More Infromation on Pet Insurance

In response to several inquiries for more information on the pro and cons of pet health insurance, I have decided to write the following article.

The first question is: do you really need pet insurance?

Unfortunately the days of “working crystal balls” has long gone by, leaving the decision up to each individual and/or family.

There is no way to predict whether or not your pet will need it.

However, here are a few thoughts to mull over:

  • Puppies and kittens are accident prone. Their curiosity can get them into a lot of trouble and their immune systems are not fully developed and can pick up viruses and other diseases.

  • As our pets get older, they too, acquire such problems as arthritis, kidney disease, heart problems and possibly cancer.

  • Research has shown that 60 percent of dogs over the age of 6 years will contact some form of cancer

  • Veterinary care is very expensive and a serious illness can really “break the bank.”

  • Most policies cover emergency situations, which can be costly.

    Now that you have a few reasons why you should have pet insurance. Here are a few things that you should be on the look out for when searching for the “right” policy:

  • What is covered and what is not.
  • Coverage should include common health problems such as skin disorders, colds (respiratory problems), ear infections, along with such things as diabetes, kidney problems and cancer.
  • Accidents should be covered, little things like scrapes with other dogs or cats along with the more serious accidents like being hit by a car or swallowing something strange.
  • Check to see if regular preventive medical care is covered including vaccinations, blood work and annual physicals.

  • How are you reimbursed? Read the fine print be certain what the exclusions are and how long it will take to get your claim paid.

  • Make certain the company is licensed to do business in your state.

  • Who or what determines the treatment your pet can receive? Are you and /or your vet able to make the decisions on needed treatment? Check the fine print again to see if the company dictates the kind of treatment allowed.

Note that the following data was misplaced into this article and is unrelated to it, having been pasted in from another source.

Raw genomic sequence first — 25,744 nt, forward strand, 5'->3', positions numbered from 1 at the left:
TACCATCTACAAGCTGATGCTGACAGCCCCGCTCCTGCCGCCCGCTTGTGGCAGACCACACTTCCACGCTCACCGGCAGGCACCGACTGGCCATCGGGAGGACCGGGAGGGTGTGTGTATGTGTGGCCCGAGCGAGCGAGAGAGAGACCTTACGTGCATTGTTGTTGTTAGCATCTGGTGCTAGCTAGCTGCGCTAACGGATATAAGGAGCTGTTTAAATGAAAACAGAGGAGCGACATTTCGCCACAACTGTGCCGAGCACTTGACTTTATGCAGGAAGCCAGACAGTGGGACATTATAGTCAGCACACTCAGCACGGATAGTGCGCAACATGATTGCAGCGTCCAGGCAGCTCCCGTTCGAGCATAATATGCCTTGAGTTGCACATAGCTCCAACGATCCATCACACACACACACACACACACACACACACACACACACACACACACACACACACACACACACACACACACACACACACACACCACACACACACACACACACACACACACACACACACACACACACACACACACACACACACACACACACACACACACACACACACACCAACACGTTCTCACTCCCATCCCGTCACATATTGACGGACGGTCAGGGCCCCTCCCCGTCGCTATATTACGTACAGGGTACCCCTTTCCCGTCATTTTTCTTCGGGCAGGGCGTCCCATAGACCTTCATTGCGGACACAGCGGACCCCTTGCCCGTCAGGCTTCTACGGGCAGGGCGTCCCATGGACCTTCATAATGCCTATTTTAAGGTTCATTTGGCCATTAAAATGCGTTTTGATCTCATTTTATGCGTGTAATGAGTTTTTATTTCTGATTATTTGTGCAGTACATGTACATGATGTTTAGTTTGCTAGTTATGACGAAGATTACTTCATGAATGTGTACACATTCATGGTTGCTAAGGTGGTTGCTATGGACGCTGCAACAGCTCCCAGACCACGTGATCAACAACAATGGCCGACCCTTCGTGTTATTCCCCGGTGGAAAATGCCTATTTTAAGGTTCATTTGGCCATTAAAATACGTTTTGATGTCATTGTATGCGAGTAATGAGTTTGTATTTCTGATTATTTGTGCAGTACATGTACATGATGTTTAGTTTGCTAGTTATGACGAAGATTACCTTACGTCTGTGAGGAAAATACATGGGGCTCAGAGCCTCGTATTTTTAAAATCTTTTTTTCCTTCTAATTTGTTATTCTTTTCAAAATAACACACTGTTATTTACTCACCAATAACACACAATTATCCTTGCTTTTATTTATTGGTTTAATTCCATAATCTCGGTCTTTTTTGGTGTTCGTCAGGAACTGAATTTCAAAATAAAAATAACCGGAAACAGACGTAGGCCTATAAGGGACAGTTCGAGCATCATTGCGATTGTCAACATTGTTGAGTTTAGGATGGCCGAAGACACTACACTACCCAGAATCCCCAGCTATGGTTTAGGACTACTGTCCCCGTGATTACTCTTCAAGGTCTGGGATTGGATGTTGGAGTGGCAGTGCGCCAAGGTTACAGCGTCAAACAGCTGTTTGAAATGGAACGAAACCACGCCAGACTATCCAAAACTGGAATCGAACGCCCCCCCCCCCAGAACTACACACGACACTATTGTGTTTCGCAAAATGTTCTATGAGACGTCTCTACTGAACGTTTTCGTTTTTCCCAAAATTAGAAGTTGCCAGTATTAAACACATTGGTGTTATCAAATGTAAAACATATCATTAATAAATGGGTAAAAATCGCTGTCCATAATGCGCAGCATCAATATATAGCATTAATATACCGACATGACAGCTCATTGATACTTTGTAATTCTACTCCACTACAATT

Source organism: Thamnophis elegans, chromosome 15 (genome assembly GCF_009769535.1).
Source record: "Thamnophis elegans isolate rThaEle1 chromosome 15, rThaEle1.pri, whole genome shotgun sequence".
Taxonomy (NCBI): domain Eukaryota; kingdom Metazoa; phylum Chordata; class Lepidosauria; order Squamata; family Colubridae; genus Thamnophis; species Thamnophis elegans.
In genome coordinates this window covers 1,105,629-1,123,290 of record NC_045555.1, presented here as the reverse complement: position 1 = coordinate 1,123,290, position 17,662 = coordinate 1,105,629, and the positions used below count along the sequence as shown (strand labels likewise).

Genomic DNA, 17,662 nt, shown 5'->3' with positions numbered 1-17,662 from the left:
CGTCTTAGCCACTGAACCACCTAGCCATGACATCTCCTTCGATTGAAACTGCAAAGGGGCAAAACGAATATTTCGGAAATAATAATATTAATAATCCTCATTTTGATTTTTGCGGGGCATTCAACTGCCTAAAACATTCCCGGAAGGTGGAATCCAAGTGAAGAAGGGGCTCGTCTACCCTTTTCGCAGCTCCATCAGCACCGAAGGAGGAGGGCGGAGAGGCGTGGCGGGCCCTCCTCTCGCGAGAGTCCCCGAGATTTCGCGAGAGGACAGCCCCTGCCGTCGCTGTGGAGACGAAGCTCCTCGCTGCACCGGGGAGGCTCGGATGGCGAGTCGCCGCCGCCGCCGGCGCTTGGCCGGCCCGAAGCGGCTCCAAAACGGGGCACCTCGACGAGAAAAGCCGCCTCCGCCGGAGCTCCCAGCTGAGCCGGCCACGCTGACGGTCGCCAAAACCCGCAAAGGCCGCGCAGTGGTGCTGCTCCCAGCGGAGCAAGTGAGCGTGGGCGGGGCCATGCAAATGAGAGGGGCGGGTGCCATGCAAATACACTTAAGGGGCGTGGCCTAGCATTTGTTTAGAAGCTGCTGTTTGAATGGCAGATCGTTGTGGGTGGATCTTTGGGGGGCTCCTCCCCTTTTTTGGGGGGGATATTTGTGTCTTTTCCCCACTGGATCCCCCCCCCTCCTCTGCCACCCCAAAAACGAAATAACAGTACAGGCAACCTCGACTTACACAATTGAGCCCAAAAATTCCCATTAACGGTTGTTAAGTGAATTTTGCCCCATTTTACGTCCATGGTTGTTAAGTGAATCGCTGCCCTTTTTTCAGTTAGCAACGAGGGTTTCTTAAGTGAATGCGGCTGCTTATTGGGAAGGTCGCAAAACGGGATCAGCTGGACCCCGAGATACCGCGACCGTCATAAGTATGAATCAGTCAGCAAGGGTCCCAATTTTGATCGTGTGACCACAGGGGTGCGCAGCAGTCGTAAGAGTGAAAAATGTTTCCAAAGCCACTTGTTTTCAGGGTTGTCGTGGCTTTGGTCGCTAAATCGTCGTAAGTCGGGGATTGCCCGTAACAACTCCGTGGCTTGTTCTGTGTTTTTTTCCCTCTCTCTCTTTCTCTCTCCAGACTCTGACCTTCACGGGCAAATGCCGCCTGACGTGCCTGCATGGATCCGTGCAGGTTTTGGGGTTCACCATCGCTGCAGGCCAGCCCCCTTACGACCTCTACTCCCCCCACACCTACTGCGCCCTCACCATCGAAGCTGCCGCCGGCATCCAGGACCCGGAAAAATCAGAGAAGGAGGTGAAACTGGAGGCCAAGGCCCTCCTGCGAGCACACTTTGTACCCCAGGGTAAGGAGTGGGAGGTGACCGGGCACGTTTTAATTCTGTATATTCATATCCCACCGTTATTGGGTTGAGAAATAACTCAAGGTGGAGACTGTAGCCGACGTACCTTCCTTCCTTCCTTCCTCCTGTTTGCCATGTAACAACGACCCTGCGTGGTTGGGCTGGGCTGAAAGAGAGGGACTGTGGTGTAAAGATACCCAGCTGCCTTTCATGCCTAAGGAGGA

• Can you use a vet of your choice or are you restricted, as in most human insurance to specific doctors?
  • Are you allowed “after hours emergency treatment?”
  • In case of a serious ailment are you allowed to see a specialist?

  • What is not covered? Is the policy easy to understand or is it filled with a lot of phrases that require a Philadelphia lawyer to decipher?

  • Look for a plan that does not limit your visits. Some plans will only allow you limited visits, also look for a plan that will allow you to keep the policy as your pet ages. Some plans limit renewals.

  • Talk to your vet and ask him/her for recommendations on insurance companies. Talk to other pet owners and check out their experiences.

  • What kinds of plans are available? Most insurance companies have several plans available.
  • The best plan will have the highest per incident benefits, low deductible and of course more than likely the highest premium.
  • A Basic policy will undoubtedly have a lower visit ratio, more restrictions, higher deductible and of course a lower premium.
  • There is a “Pet Accidental Insurance” which covers specific accidents only and carries a lower premium.

    Some companies will allow you for an additional fee to add a wellness and prevention rider which will cover such things as diagnostic screenings, spay or neutering, heartworm tests, parasite tests and many more things. All for an additional fee, of course.

    If you have a breed of dog/cat that has known hereditary problems be certain that those conditions are not excluded in the policy.

    If your pet has a pre-existing condition (like in human insurance) it will not be covered. Some insurance companies will allow a condition, if you can prove that it has been cured to be covered again in the new policy.

    Pet insurance policies usually cover 80% of the incurred costs with you paying the other 20% plus the deductible.

    In cases of a sudden or serious illness these policies are a god-send, covering the largest part of the medical expense.

    If you can afford the premiums they afford you peace of mind knowing you can give your pet the best of care.

    In closing, keep in mind most policies do not cover routine care as normal coverage, the routine stuff we do every year is usually covered with an additional rider and a premium price.

    Last, but not least do some research on the “track record” of the company you are considering.

    Your state has an insurance commissioner’s office. It is worth the time to call and check to see if the company you are considering has any complaints or other issues against it.

    Hind sight is wonderful, but expensive some times. Look before you leap and/or buy.

    Additional Information

    For more information about the types of pet insurance coverage that is available, may I suggest you visit My Pet Cover
    and learn about the different types of pet insurance, along with other interesting articles concerning pet insurance.

    Independent Thought

    Keeping your pet healthy and well fed is one way to cut down on veterinary bills, here is a good source. All the information related to pet supply and latest pet food can be found at eukanuba dot com. They even deal with pet gifts.

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